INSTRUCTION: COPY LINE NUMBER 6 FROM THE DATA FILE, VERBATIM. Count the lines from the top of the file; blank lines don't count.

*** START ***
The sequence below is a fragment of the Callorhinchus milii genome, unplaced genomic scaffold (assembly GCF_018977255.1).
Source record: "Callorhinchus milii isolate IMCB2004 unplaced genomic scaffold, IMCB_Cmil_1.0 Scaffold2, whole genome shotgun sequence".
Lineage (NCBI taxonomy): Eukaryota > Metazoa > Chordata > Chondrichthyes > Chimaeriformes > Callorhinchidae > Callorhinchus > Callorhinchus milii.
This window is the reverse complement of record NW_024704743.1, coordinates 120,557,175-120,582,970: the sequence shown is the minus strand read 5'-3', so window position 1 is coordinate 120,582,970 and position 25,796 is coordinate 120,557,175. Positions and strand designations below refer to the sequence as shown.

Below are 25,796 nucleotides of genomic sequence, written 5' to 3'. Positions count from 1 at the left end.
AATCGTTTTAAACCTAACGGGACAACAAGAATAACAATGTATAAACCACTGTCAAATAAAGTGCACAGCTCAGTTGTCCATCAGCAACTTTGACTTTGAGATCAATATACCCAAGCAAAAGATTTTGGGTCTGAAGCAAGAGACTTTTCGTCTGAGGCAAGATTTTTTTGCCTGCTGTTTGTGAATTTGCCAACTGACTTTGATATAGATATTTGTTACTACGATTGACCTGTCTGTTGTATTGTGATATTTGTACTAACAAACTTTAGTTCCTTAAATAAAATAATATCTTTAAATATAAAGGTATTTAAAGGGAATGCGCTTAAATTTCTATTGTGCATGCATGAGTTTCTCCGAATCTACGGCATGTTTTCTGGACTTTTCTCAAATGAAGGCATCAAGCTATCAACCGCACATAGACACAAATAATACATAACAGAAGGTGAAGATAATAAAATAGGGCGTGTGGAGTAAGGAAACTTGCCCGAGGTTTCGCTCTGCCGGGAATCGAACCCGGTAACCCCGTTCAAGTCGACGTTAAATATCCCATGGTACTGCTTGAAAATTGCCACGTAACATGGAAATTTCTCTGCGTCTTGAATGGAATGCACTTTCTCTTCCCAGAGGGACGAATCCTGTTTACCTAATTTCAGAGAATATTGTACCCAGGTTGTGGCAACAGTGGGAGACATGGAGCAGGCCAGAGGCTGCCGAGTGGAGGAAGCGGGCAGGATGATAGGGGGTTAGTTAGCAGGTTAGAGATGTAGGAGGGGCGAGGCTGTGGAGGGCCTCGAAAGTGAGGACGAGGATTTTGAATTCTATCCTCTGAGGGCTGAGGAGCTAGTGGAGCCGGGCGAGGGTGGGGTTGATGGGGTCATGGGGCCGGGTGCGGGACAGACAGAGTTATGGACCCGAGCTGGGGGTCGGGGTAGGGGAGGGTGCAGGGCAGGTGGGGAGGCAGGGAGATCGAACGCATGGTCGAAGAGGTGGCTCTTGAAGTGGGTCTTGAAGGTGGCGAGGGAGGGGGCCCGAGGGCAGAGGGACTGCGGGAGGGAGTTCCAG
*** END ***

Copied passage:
AATCGTTTTAAACCTAACGGGACAACAAGAATAACAATGTATAAACCACTGTCAAATAAAGTGCACAGCTCAGTTGTCCATCAGCAACTTTGACTTTGAGATCAATATACCCAAGCAAAAGATTTTGGGTCTGAAGCAAGAGACTTTTCGTCTGAGGCAAGATTTTTTTGCCTGCTGTTTGTGAATTTGCCAACTGACTTTGATATAGATATTTGTTACTACGATTGACCTGTCTGTTGTATTGTGATATTTGTACTAACAAACTTTAGTTCCTTAAATAAAATAATATCTTTAAATATAAAGGTATTTAAAGGGAATGCGCTTAAATTTCTATTGTGCATGCATGAGTTTCTCCGAATCTACGGCATGTTTTCTGGACTTTTCTCAAATGAAGGCATCAAGCTATCAACCGCACATAGACACAAATAATACATAACAGAAGGTGAAGATAATAAAATAGGGCGTGTGGAGTAAGGAAACTTGCCCGAGGTTTCGCTCTGCCGGGAATCGAACCCGGTAACCCCGTTCAAGTCGACGTTAAATATCCCATGGTACTGCTTGAAAATTGCCACGTAACATGGAAATTTCTCTGCGTCTTGAATGGAATGCACTTTCTCTTCCCAGAGGGACGAATCCTGTTTACCTAATTTCAGAGAATATTGTACCCAGGTTGTGGCAACAGTGGGAGACATGGAGCAGGCCAGAGGCTGCCGAGTGGAGGAAGCGGGCAGGATGATAGGGGGTTAGTTAGCAGGTTAGAGATGTAGGAGGGGCGAGGCTGTGGAGGGCCTCGAAAGTGAGGACGAGGATTTTGAATTCTATCCTCTGAGGGCTGAGGAGCTAGTGGAGCCGGGCGAGGGTGGGGTTGATGGGGTCATGGGGCCGGGTGCGGGACAGACAGAGTTATGGACCCGAGCTGGGGGTCGGGGTAGGGGAGGGTGCAGGGCAGGTGGGGAGGCAGGGAGATCGAACGCATGGTCGAAGAGGTGGCTCTTGAAGTGGGTCTTGAAGGTGGCGAGGGAGGGGGCCCGAGGGCAGAGGGACTGCGGGAGGGAGTTCCAG